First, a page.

PETALING JAYA: A former transport official has suggested that a separate bureau for East Malaysia be set up in Malaysia’s civil aviation authority to regulate aviation matters in Sabah and Sarawak.
The former official, Wan Agyl Wan Hassan, and transport consultant Rosli Azad Khan said a proposal for a separate civil aviation authority for the two states would run afoul of international law.
Wan Agyl, formerly with the Land Public Transport Commission, told FMT he agreed that Sabah and Sarawak should be represented in the Civil Aviation Authority Malaysia to deal with aviation matters in the two states.
“A potential solution would be the establishment of a specialised branch, or bureau within CAAM, dedicated solely to the needs and concerns of East Malaysian travellers,” he said.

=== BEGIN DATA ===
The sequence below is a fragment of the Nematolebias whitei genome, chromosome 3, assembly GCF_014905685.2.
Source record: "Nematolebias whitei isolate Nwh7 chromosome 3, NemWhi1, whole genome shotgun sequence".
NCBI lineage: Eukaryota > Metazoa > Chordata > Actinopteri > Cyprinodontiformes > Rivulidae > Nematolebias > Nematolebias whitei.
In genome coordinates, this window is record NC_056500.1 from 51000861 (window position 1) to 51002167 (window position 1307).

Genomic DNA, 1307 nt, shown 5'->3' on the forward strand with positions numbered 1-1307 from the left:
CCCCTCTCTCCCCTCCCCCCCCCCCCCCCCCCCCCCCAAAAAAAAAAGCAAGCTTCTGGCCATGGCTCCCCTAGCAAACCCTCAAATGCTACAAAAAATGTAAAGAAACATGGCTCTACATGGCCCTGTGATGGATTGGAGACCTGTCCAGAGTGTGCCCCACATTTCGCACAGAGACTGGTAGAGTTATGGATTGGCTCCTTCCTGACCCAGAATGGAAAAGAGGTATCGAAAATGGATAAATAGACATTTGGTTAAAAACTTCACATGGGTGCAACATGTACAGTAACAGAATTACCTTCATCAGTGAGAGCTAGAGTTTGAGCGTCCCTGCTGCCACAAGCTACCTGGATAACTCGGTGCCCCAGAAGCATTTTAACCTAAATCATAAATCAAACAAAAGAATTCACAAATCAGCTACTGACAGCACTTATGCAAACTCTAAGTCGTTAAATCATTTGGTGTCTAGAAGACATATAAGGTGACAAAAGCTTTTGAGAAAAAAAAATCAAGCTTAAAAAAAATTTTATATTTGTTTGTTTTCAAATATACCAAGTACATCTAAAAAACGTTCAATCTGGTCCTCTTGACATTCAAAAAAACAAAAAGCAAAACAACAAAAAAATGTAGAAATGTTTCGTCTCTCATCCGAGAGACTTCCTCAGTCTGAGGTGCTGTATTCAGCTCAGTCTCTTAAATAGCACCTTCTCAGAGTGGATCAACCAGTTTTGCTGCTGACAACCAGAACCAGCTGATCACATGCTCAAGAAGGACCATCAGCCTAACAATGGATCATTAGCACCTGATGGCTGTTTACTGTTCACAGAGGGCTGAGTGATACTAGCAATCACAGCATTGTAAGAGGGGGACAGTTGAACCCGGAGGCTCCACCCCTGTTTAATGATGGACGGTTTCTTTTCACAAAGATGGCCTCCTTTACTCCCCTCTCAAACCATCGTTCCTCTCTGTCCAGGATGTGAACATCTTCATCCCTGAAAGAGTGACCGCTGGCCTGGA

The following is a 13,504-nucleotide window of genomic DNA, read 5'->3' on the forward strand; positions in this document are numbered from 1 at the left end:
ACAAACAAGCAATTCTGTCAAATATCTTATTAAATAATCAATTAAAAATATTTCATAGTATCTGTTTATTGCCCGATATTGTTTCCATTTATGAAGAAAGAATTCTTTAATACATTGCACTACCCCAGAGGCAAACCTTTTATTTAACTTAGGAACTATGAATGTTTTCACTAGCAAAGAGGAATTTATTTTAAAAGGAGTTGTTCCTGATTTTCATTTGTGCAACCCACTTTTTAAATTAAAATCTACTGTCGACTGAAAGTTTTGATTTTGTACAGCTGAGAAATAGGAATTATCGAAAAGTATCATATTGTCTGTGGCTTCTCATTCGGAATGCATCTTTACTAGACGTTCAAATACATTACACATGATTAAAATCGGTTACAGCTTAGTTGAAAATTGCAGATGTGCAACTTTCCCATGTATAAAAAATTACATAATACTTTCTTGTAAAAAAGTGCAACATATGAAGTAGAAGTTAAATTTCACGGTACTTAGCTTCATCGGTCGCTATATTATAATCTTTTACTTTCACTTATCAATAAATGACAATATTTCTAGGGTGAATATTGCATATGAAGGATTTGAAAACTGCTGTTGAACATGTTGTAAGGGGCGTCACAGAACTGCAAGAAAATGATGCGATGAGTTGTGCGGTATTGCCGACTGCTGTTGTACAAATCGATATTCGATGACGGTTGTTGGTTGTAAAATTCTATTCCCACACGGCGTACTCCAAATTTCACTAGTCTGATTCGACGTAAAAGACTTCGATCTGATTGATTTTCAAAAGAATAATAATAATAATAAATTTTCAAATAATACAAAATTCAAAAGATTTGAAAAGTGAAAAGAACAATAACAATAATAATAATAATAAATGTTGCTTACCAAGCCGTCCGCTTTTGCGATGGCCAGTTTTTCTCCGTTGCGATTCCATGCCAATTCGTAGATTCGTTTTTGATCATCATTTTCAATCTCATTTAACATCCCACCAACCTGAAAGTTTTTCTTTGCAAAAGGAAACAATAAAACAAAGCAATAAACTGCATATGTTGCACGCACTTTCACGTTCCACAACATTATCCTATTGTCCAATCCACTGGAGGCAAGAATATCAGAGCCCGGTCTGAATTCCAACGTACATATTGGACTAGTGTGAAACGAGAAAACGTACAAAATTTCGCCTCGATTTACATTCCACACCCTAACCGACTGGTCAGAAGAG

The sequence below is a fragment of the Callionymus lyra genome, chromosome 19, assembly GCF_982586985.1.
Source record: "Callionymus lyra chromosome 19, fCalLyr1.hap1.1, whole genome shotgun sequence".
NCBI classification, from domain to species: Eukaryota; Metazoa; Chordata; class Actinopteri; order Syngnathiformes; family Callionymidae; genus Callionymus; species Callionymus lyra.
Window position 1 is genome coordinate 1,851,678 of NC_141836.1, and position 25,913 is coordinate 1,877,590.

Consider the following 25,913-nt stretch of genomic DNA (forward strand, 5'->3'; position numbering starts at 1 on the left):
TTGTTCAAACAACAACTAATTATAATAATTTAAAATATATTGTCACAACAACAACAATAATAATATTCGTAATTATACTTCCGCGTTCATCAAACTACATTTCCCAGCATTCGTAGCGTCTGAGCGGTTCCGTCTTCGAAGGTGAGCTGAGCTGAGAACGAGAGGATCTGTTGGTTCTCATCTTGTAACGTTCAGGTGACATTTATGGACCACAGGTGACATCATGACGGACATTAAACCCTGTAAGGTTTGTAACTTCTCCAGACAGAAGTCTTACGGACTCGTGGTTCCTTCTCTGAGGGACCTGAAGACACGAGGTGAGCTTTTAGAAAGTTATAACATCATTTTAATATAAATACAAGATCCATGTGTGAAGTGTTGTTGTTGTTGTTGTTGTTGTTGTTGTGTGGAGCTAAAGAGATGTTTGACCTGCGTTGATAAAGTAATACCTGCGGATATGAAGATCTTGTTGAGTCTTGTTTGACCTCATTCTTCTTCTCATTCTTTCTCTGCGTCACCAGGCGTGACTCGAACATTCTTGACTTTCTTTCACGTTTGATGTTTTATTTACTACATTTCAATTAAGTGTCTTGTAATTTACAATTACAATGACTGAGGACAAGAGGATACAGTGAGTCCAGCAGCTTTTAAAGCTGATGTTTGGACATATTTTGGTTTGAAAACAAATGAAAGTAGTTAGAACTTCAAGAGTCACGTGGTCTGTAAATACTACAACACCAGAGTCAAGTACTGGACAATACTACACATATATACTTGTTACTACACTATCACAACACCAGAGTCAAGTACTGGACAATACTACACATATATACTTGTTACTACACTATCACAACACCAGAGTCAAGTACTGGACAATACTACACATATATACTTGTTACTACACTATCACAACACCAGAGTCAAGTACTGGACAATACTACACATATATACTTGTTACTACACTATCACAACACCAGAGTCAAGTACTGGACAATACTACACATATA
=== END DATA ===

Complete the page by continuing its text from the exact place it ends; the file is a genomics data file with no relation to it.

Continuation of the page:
Rosli said an aviation authority must represent a country as a whole as it would be required to sign international protocols to administer aviation laws, rules, and regulations of the International Civil Aviation Organisation, an agency of the United Nations.
The proposal for a separate aviation authority for East Malaysia was raised on Tuesday by Sabah deputy chief minister Jeffrey Kitingan. He said a Bornean aviation authority should be set up to regulate and safeguard the aviation industry in the two states.
Rosli said there were no provisions in international aviation law for a state to establish its own civil aviation authority.
He suggested that regional CAAM offices be set up in Kota Kinabalu and Kuching instead.
Wan Agyl said a separate CAAM branch or bureau for East Malaysia would help CAAM overcome problems such as high airfares, and to improve airport infrastructure in the region.